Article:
Possum dies amid highway legal challenge


Opponents to the Bunbury Outer Ring Road have taken their fight to the Federal Court as land clearing continues through critical possum and bird habitat. Picture credit: Craig Duncan

Environmental advocates have taken Federal Environment Minister Tanya Plibersek to court over the approval of a new Bunbury Highway that will clear 60ha of habitat critical to endangered animals.

The Friends of The Gelorup Corridor faced Perth’s Federal Court of Australia again this week to argue that Mains Roads have not shown how it will offset the environmental damage caused by constructing the 27km Bunbury Outer Ring Road (BORR).

BORR will link Forrest to Bussell Highway and is touted to improve road safety, reduce traffic and create jobs. But will also see the clearing of 60ha of tuart and banksia woodlands – habitat for critically endangered native species, such as the western ringtail possum and black cockatoo.

On Thursday, opponents said the project breaches environmental laws and Main Roads should not have been granted construction approvals before adequately showing how it would offset – or compensate – for the loss of habitt.

Ms Plibersek’s lawyer Emrys Nekvapil argued offsets are not necessary for approvals.

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Mr Nekvapil said the Minister approved the road under the justification she was confident an appropriate offset plan would be found during construction.

Friends of the Gelorup Corridor lawyer Angel Aleksov said the approval of the BORR, without an appropriate offset plan, sets a dangerous precedent.

The decision to approve has been made before the conditions of the offsets are understood and Mr ALeksov says this goes against using the precautionary principle – a legal obligation in planning approvals that affect endangered species.

Mr Nekvapil said the minister had a “high degree” of confidence Main Road’s future offset plan will provide 100 per cent offset.

Carnaby’s black cockatoos are endangered and experts say habitat loss is threatening the species’ existence. Photo credit: Craig Duncan

“The nature of the condition was, ‘I (the minister) am satisfied, I am going to allow it to go ahead, and it is going to be offset later.”

But Mr Aleksov said the lack of an offset plan directly contradicts the precautionary principle.

“In our case, the precautionary principle has not been met in regard to offsets,” Mr Aleksov said.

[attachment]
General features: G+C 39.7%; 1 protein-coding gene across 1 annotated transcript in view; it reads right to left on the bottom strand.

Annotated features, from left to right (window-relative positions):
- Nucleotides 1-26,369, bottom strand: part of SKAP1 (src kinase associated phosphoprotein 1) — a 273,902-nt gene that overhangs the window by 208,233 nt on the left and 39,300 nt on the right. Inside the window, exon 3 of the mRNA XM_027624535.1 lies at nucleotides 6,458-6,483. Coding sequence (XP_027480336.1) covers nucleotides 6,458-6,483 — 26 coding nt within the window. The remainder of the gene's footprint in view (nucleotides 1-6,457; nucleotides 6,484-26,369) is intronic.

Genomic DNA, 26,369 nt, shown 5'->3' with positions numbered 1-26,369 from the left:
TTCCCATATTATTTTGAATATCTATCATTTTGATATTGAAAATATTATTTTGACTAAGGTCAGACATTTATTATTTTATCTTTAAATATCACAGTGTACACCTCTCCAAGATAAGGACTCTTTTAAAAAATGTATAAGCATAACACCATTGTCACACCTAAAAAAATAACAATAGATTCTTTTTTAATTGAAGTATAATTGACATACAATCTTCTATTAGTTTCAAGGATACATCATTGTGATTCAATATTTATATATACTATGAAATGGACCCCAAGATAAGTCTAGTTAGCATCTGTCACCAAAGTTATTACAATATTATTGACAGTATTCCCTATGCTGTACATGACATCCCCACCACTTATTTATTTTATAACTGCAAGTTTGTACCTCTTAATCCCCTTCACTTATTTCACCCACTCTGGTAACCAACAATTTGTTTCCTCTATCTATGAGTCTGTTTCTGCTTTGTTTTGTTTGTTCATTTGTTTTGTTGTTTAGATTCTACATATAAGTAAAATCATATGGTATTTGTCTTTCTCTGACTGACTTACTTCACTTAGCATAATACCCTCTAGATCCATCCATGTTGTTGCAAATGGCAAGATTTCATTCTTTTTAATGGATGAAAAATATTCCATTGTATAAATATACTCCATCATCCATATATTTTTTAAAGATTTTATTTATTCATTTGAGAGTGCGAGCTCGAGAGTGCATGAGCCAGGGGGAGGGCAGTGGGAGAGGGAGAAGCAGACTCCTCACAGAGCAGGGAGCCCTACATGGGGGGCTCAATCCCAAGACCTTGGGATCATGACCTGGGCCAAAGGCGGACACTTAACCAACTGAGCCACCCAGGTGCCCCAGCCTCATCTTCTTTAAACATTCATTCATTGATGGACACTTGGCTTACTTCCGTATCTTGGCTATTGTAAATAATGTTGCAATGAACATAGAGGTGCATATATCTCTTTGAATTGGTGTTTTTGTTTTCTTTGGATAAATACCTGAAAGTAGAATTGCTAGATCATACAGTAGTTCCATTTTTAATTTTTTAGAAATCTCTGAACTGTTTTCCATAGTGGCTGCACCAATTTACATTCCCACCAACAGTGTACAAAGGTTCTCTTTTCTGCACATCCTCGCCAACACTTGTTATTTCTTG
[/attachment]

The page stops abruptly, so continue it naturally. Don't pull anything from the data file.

“Once the principle is being considered, the delegate’s (Environment Minister) view might change,” Mr Aleksov said.

But Mr Nekvapil argues the precautionary principle was applied.

A spokesperson for Main Roads said the BORR has an “extensive offset package” that will rehabilitate degraded areas and protect already vegetated areas.

The spokesperson said they are committed to protecting and supporting the western ringtail possum, and other fauna impacted by the construction of the road.

Construction on the $2.1b project, which has almost doubled in cost from projections, begin in February 2021.

Mr Aleksov saidt least one possum had already died as a result of works on the road.

Greens Senator Sarah Hanson-Young labels the project a disaster for the environment.

“The Environment Minister had the opportunity to halt this project when she considered its environmental credentials in June last year, yet she chose to give the green light to the destruction of critical habitat without any guarantee of protection,” Ms Hanson-Young said.

“As argued in this Federal Court appeal, an offset plan should have been in place well before this project was given the green light.

“Yet clearing continues and this plan is still not in place.”

Member of the Friends of the Gelorup Corridor, Joanne Munro, said she knows the final decision will not save the Gelorup Corridor, but it will have wider implications in the future.

“It sets a precedent, that offsets, one of the cornerstones of environmental legislation, could be essentially rendered irrelevant,” Ms Munro said.

Federal judges Geoffrey Ross, Michael Feutrill and Darren Jackson are yet to reach a verdict.